Training

Your Complete Trail-Running Starter Guide

If you’ve never spent much time off road, it’s about time you did. If you’ve got no idea what you’re doing, don’t worry. We’ve got your complete how-to-start guide.

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Long before the novel coronavirus shut down gyms and caused the cancellation of road races, trail running was on the rise. According to the Sports & Fitness Industry Association’s 2019 Topline Participation Report, trail running numbers were up 9.4 percent from 2017, with more than 10 million participants.

“Getting on a trail is the most important way to transition to trail running,” says Megan Lizotte, U.S. trail marathon champion and founder of Athlete Mamas. “Trail running has a great, welcoming community, and I feel like any time you purposefully put yourself in nature, your senses are heightened, and it feels good for soul and body.”

But unlike other technical activities (think: skiing and mountain biking) where instructors walk you through the steps of exactly what you need to do to crush it, trail running has typically followed the similarly succinct advice of its road counterpart: Just get out there and run! You’re not likely to find a course in trail running for beginners, but that’s no reason not to start. If the reason you’ve avoided trails is because you’re not totally sure what you’re doing, it’s time to fix that. With more people discovering how fun it is to explore new places, challenge themselves in different ways, and get dirty, we wanted you to have the beta you need to hit the trail with confidence.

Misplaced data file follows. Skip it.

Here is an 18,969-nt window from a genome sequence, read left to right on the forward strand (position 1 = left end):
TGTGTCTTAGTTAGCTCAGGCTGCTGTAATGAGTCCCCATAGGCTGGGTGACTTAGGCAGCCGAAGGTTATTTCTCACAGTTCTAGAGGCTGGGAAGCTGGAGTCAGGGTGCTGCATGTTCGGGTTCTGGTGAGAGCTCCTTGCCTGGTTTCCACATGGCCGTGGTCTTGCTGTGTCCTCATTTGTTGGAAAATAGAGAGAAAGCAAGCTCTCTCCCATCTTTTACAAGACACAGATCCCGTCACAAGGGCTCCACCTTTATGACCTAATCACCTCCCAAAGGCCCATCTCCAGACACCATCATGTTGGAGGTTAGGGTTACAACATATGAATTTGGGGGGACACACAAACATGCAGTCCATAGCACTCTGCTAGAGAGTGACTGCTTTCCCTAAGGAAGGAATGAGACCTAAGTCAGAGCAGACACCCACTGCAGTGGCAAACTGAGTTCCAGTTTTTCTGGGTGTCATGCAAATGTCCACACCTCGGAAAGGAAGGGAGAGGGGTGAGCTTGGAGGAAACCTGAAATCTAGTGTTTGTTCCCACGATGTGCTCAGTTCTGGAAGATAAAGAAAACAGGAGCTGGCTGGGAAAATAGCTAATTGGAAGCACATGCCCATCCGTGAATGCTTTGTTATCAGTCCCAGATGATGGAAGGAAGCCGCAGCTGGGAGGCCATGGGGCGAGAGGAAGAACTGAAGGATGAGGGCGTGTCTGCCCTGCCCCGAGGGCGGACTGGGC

Trail Running for Beginners: Finding Your Form

Lizotte, who also competes on the road and is a two-time Olympic Marathon Trials qualifier, developed her appreciation for running trails by growing up in Colorado. And she sees the experience as a welcomed change of pace for the body that can benefit any runner. She uses the same foot position whether she runs on the road or trail and often does the same workouts, but she modifies her expectations about pace, because trail running is generally slower depending upon the terrain.

When it comes to your form, Lizotte, who is a running coach, recommends shortening and quickening your stride on the trail. A shorter stride allows for faster reaction time and means less time on your feet, which is less fatiguing.